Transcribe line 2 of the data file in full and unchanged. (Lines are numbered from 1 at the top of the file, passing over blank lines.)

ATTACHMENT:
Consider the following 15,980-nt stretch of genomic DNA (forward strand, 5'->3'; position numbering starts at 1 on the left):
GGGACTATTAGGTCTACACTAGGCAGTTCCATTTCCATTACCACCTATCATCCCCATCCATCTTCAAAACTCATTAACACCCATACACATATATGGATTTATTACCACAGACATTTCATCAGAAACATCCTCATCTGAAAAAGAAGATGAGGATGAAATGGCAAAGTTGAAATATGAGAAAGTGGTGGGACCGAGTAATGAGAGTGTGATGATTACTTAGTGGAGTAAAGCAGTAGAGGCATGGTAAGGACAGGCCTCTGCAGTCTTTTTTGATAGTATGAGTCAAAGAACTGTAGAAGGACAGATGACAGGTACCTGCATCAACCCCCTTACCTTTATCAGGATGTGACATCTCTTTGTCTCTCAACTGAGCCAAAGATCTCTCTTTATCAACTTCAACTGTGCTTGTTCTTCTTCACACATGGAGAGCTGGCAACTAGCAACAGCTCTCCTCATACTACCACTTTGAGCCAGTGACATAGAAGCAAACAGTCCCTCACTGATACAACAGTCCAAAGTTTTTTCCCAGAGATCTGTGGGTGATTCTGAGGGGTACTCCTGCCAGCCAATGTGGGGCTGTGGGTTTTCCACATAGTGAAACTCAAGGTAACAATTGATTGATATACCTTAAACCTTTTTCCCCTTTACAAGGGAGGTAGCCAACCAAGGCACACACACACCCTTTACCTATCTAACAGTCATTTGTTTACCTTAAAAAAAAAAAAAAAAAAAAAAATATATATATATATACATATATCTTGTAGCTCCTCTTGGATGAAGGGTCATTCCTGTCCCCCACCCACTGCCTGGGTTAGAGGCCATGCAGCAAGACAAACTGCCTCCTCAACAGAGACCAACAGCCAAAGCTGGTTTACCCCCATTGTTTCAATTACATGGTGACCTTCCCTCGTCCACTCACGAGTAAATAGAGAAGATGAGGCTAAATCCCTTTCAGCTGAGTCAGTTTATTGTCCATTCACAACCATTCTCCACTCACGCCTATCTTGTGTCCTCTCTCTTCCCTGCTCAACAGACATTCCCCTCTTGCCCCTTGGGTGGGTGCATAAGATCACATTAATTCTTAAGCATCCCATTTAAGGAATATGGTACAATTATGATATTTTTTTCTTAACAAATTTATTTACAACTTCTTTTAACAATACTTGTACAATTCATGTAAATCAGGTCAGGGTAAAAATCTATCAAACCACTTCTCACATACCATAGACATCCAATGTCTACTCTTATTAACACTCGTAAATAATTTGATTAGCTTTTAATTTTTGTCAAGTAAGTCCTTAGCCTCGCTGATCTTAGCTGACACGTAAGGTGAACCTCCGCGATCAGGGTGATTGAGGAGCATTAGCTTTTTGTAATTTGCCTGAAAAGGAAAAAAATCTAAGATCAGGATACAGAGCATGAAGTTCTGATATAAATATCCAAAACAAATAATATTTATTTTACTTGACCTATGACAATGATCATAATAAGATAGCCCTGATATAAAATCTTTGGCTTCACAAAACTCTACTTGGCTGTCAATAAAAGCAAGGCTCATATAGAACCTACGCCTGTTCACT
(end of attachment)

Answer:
GGGACTATTAGGTCTACACTAGGCAGTTCCATTTCCATTACCACCTATCATCCCCATCCATCTTCAAAACTCATTAACACCCATACACATATATGGATTTATTACCACAGACATTTCATCAGAAACATCCTCATCTGAAAAAGAAGATGAGGATGAAATGGCAAAGTTGAAATATGAGAAAGTGGTGGGACCGAGTAATGAGAGTGTGATGATTACTTAGTGGAGTAAAGCAGTAGAGGCATGGTAAGGACAGGCCTCTGCAGTCTTTTTTGATAGTATGAGTCAAAGAACTGTAGAAGGACAGATGACAGGTACCTGCATCAACCCCCTTACCTTTATCAGGATGTGACATCTCTTTGTCTCTCAACTGAGCCAAAGATCTCTCTTTATCAACTTCAACTGTGCTTGTTCTTCTTCACACATGGAGAGCTGGCAACTAGCAACAGCTCTCCTCATACTACCACTTTGAGCCAGTGACATAGAAGCAAACAGTCCCTCACTGATACAACAGTCCAAAGTTTTTTCCCAGAGATCTGTGGGTGATTCTGAGGGGTACTCCTGCCAGCCAATGTGGGGCTGTGGGTTTTCCACATAGTGAAACTCAAGGTAACAATTGATTGATATACCTTAAACCTTTTTCCCCTTTACAAGGGAGGTAGCCAACCAAGGCACACACACACCCTTTACCTATCTAACAGTCATTTGTTTACCTTAAAAAAAAAAAAAAAAAAAAAAATATATATATATATACATATATCTTGTAGCTCCTCTTGGATGAAGGGTCATTCCTGTCCCCCACCCACTGCCTGGGTTAGAGGCCATGCAGCAAGACAAACTGCCTCCTCAACAGAGACCAACAGCCAAAGCTGGTTTACCCCCATTGTTTCAATTACATGGTGACCTTCCCTCGTCCACTCACGAGTAAATAGAGAAGATGAGGCTAAATCCCTTTCAGCTGAGTCAGTTTATTGTCCATTCACAACCATTCTCCACTCACGCCTATCTTGTGTCCTCTCTCTTCCCTGCTCAACAGACATTCCCCTCTTGCCCCTTGGGTGGGTGCATAAGATCACATTAATTCTTAAGCATCCCATTTAAGGAATATGGTACAATTATGATATTTTTTTCTTAACAAATTTATTTACAACTTCTTTTAACAATACTTGTACAATTCATGTAAATCAGGTCAGGGTAAAAATCTATCAAACCACTTCTCACATACCATAGACATCCAATGTCTACTCTTATTAACACTCGTAAATAATTTGATTAGCTTTTAATTTTTGTCAAGTAAGTCCTTAGCCTCGCTGATCTTAGCTGACACGTAAGGTGAACCTCCGCGATCAGGGTGATTGAGGAGCATTAGCTTTTTGTAATTTGCCTGAAAAGGAAAAAAATCTAAGATCAGGATACAGAGCATGAAGTTCTGATATAAATATCCAAAACAAATAATATTTATTTTACTTGACCTATGACAATGATCATAATAAGATAGCCCTGATATAAAATCTTTGGCTTCACAAAACTCTACTTGGCTGTCAATAAAAGCAAGGCTCATATAGAACCTACGCCTGTTCACT